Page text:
While seeking an explanation for why men lose their hair, the scientists, led by University of Auckland's Dr Mark Bolland, conducted the study, which they warned could be skewed by "undisclosed use of hair pieces or 'comb over' techniques."
In a bid to explain why older men commonly have higher levels of vitamin D than older women, the researchers recruited 296 middle-aged or older men in the study and rated them according to their hair.
The researchers also took into account skin type and how often they wore a hat or applied sunblock to their scalp.
They observed that nearly half of the study group (48 per cent) had a full head of hair or only "mild" recession, while 15 per cent had "predominant" hair loss and 37 per cent were bald or had "significant" hair loss.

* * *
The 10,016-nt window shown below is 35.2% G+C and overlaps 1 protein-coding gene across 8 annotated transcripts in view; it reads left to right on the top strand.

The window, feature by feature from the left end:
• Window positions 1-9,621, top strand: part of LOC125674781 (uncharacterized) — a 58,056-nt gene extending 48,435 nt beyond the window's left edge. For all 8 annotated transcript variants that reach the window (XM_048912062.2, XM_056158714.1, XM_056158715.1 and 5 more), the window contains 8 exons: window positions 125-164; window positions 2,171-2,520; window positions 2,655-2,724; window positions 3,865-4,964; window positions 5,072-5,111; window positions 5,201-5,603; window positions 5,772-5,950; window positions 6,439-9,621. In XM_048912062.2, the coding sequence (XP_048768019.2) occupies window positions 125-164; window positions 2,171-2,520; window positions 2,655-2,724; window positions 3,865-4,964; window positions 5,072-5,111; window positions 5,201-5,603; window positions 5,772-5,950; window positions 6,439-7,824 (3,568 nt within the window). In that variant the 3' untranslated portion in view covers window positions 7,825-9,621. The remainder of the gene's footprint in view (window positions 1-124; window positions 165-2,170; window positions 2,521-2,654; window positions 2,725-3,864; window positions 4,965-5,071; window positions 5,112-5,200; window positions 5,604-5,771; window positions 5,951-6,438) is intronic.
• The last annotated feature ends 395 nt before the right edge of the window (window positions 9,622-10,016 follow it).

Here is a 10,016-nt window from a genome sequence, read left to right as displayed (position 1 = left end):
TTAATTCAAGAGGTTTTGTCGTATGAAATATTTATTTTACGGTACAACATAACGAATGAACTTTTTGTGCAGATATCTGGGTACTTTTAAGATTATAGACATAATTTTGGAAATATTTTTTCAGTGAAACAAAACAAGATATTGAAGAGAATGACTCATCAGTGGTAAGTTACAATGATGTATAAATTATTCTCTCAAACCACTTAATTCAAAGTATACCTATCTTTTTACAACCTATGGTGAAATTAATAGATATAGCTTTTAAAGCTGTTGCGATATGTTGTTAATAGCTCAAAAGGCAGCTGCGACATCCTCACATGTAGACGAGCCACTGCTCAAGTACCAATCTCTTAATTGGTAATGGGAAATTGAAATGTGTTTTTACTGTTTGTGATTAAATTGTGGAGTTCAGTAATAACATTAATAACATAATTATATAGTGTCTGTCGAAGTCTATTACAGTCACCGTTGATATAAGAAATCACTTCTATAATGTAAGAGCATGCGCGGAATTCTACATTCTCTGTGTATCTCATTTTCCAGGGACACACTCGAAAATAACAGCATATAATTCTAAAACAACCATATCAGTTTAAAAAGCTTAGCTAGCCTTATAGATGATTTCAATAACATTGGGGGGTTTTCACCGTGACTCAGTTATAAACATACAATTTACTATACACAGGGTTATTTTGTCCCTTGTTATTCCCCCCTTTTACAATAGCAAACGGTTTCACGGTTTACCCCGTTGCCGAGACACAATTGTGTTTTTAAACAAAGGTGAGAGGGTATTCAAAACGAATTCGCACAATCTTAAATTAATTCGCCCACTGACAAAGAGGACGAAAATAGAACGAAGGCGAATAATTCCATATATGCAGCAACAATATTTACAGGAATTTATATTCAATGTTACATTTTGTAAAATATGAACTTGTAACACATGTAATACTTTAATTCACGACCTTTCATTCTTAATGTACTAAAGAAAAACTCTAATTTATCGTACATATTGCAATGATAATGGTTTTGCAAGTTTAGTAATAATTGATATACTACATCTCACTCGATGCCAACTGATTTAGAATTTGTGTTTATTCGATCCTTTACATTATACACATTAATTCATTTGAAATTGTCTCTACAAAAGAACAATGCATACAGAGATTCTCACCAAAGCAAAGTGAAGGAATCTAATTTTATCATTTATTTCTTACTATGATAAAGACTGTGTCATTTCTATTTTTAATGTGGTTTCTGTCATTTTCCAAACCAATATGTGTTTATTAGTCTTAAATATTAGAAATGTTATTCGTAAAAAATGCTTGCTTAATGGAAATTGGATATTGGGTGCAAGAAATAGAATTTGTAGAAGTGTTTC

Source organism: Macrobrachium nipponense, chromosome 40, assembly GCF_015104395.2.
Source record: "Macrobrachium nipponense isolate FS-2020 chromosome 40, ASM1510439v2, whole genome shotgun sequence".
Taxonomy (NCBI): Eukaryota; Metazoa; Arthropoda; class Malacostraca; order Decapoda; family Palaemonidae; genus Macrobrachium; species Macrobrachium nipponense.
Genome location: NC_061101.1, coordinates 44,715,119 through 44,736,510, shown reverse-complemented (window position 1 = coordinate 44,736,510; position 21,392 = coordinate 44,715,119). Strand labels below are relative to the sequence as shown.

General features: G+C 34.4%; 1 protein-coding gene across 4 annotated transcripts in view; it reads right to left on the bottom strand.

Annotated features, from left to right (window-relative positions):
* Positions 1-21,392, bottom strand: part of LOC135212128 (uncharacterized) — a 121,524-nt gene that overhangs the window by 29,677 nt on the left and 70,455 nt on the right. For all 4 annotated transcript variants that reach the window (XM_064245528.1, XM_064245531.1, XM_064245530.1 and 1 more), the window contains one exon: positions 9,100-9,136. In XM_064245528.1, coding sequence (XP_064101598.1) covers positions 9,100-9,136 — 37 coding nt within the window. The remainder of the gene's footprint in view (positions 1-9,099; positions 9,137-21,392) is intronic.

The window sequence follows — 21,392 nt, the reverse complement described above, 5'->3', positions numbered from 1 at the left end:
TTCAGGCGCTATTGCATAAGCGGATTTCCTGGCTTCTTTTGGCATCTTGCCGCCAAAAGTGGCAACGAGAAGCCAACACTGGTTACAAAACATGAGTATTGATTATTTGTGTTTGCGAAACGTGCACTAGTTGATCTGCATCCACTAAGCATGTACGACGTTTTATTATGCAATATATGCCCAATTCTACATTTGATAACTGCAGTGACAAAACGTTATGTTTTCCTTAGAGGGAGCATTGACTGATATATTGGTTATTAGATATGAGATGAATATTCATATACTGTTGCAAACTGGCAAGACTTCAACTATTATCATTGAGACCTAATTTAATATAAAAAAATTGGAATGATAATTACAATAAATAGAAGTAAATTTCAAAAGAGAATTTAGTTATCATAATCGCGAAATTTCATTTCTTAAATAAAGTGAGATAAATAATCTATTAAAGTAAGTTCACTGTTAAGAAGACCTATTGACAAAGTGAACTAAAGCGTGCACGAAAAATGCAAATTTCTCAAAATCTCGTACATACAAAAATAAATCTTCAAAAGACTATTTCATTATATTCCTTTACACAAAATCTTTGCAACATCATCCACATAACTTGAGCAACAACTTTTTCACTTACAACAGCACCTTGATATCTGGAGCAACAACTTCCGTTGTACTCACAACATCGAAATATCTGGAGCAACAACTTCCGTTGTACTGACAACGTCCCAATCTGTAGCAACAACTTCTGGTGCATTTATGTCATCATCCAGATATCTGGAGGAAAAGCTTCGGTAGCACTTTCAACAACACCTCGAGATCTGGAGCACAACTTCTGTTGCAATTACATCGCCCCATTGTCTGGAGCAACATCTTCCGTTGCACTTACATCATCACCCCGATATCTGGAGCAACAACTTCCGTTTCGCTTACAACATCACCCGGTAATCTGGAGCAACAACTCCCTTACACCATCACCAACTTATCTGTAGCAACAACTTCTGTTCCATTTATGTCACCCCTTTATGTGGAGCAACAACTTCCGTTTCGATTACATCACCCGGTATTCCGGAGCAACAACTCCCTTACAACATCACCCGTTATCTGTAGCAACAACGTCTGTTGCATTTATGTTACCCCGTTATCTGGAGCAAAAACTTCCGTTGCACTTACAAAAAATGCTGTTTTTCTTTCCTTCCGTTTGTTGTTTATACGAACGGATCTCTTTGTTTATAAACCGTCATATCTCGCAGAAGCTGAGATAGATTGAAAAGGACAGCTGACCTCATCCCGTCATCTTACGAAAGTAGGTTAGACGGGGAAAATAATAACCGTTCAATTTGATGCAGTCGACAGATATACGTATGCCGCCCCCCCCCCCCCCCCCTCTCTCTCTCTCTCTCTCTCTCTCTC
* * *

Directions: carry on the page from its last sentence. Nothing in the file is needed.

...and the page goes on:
Though there were many variables across the groups, researchers found there was no statistically significant difference in the men's level of vitamin D.
"We conclude that baldness does not appear to have an effect on vitamin D status," The Daily Telegraph quoted the authors as saying.
They added: "... Other hypotheses are required to determine why older men go bald and whether baldness serves any physiological purpose."
Also, the researchers claimed that it was possible vitamin D was not produced in the scalp, and that older women had lower vitamin D levels because they had less sun exposure in general and they were more likely to use sunblock.
The report mentioned that baldness is a universal trait that comes with ageing in men, and more than 70 per cent of men older than 70 years have significant hair loss.
"All but one of the male authors have a full head of hair," the report disclosed.
The study was published in the Medical Journal of Australia.